Bloomberg Research metals and mining head Ken Hoffman believes it may be the industry’s only option as funding continues to dry up.
“The world mining industry is in abject crisis right now,” he told MiningNewsPremium.
“If you look at the data, since the end of 2011 the price of gold, for example, is up around 18 per cent, the seniors are down 40, the juniors are down 60 – our indices have thousands of companies and they’ve all been decimated.
“Usually demand falls off, price collapses, companies go out of business. Okay, I understand that. That’s business school 101.
“Prices are flat, or even up in some cases, or down slightly – company after company going bankrupt. What the heck’s going on here?
“So that’s sort of the issue we’re dealing with.”
According to Hoffman, cost control wasn’t the only thing impacting equities with exchange traded funds another factor keeping investors away, which could get worse when a copper ETF is introduced this year.
“There’s no mine risk, there’s no by-product risk, there’s no government risk, there’s no strike risk, there’s no force majeure risk – all that stuff,” he said.
“It’s liquid beyond belief – I can go in and out five times a day if I want, so when they left the industry – as much as everyone says that hedge funds are evil guys – they gave that liquidity there that kept the stocks at a certain level.
“Who’s left? The small-cap, mid-cap, large-cap mining funds … their performance got worse and worse and worse, so what do investors do?”
Hoffman said the industry couldn’t raise capital right now and many companies would be facing bankruptcy in the next 12 months.
“All the mining companies – they’re all in trouble,” he said.
“The mining industry globally has the single biggest financing cost of any industry.
“The yields on debt in the mining industry are more than 300 basis points above the industrials.”
PricewaterhouseCoopers partner and global mining leader Tim Goldsmith was just as concerned about the state of the industry at Mines and Money Hong Kong last month, saying last year was a horror year for companies wishing to raise equity.
“I don’t think there’s ever been a harder time to raise funds for early stage exploration,” he said.
Hoffman agrees, saying the entire funding model is busted.
“What we’ve been saying, if there’s a treadmill in the industry, the geologist goes out, the geologist sees a property, he sees a major company, tries to develop it, moves along and tries to get funding and that moves up to the seniors eventually, whose assets are depleting – that treadmill today is broken,” he said.
“Because the little guys cannot raise, the big guys on the other hand fired all their chief executive officers and every new CEO is going to walk in and the term you’re going to hear is ‘portfolio optimisation’.
“They’re going to sit down, they’re definitely not going to buy anything because that’s what got everybody else fired and they’re going to look at their asset portfolio and they’re going to say ‘what makes sense and what doesn’t?’”
Hoffman said the increase in assets for sale was like “Christmas morning” for private equity, though the extent of its involvement in the mining industry had been limited up until now.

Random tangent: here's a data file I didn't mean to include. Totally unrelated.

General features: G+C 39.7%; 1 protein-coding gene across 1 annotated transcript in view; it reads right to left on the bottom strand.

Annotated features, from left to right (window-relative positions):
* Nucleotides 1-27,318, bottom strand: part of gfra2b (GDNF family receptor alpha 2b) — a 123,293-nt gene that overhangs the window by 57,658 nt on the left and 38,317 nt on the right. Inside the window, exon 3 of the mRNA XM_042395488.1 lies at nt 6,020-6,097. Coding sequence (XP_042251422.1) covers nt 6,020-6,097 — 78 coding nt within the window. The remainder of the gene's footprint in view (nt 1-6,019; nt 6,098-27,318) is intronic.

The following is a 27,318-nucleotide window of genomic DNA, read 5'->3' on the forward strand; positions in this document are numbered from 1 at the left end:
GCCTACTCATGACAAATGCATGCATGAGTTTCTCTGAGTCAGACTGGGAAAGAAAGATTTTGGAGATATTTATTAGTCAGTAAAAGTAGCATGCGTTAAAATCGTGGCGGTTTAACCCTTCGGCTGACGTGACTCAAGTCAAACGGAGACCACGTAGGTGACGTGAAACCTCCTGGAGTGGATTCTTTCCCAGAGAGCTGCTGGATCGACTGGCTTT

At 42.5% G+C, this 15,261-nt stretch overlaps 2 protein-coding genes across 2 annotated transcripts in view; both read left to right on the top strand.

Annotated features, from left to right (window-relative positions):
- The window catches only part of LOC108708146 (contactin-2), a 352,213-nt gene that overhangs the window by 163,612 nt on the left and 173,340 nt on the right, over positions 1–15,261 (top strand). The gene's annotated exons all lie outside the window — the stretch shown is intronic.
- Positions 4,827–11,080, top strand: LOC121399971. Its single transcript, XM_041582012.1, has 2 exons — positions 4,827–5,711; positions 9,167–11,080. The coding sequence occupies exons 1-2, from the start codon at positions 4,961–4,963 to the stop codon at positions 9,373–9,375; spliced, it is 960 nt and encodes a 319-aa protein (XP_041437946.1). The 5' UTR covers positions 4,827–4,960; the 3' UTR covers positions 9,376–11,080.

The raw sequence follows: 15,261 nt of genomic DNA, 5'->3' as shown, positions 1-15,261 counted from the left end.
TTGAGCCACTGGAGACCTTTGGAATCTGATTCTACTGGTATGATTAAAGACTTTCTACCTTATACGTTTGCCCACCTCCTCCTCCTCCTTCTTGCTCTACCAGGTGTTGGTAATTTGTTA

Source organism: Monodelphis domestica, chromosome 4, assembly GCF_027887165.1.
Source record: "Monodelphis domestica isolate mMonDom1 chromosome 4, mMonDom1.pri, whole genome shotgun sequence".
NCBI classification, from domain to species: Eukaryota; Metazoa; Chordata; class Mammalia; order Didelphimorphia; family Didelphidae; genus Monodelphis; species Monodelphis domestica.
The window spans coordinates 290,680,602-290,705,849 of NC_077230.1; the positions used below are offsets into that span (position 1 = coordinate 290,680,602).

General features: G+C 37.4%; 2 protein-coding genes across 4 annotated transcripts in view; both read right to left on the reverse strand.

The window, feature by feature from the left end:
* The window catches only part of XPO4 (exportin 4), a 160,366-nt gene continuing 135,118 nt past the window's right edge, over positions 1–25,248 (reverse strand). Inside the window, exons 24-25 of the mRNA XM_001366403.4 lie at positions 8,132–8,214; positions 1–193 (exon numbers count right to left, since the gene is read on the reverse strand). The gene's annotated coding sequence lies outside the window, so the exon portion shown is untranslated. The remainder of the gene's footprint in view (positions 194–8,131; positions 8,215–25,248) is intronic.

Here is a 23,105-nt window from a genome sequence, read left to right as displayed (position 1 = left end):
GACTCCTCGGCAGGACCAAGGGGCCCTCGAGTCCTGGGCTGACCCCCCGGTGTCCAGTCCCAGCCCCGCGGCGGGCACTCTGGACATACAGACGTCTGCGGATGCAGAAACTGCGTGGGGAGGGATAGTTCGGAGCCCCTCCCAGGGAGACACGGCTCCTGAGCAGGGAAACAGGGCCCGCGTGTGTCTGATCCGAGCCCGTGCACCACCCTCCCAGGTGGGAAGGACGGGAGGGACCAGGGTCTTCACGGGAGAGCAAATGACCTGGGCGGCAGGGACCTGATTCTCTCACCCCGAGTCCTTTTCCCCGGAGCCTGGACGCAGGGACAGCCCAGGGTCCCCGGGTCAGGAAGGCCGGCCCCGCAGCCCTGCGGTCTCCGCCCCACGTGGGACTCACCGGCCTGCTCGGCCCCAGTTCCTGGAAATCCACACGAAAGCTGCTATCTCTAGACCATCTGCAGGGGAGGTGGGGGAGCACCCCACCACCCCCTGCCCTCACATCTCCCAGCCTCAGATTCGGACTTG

“So you have two choices today – you have the royalty guys, who I call the mafia of the mining industry, who are getting margins of almost 80 per cent because they can get any tonnes they want, or private equity guys,” he said.
“Only 2 per cent of all private equity money is in materials.”
Hoffman said the advantage of private equity was that it had almost unlimited access to capital.
“You know when we talk to some of these guys, one guy raised $3 billion just like that. None of these miners can raise 30 cents if they wanted to,” he said.
“At this point in the market private equity has access to the most capital but private equity has a problem – with the world economy the way it is, do you want to buy an industrial?
“If you want to buy anything, it’s very, very difficult and most of the assets around the world have been rising in price.
“Equity prices are at an all-time high, except for one industry – the mining industry, which is dead on its back.”
Hoffman said he’d been endlessly travelling recently, giving presentations to private equity funds which were starting to see the opportunities in the mining industry.
He said the interest was reciprocated, with one of the largest private equity funds forced to hire office security guards to tackle the high number of walk-ins competing to hand presentations to fund managers.
“They were all saying there’s desperation from these guys,” Hoffman said.
Hoffman said junior explorers were likely to struggle to attract private equity funds, with developed assets the biggest attraction.
“From what they were saying they were looking for developed assets, they were looking to run assets,” he said.
“There’s so much easy picking fruit from all the good assets that are operating. Often it’s really bad management in this industry.”
He said there was a perception that private equity guys were evil but that had to change.
“You have to root for these guys because the way you break the cycle is – those guys have a tonne of money, which brings in more private equity money,” he said.
“All of a sudden there’s private equity guys going around looking for deals and then the investors are saying ‘I can find the things that private equity is going to buy’ and then all of a sudden we start moving this back up and the conveyer belt can start going again.”
With financial instruments causing the “death of the mining industry”, Hoffman said there was nowhere left to turn for miners.
“If private equity guys leave the space or aren’t successful, I don’t know who’s going to fund these guys at all,” he said.
“I do think the private equity will be very successful.”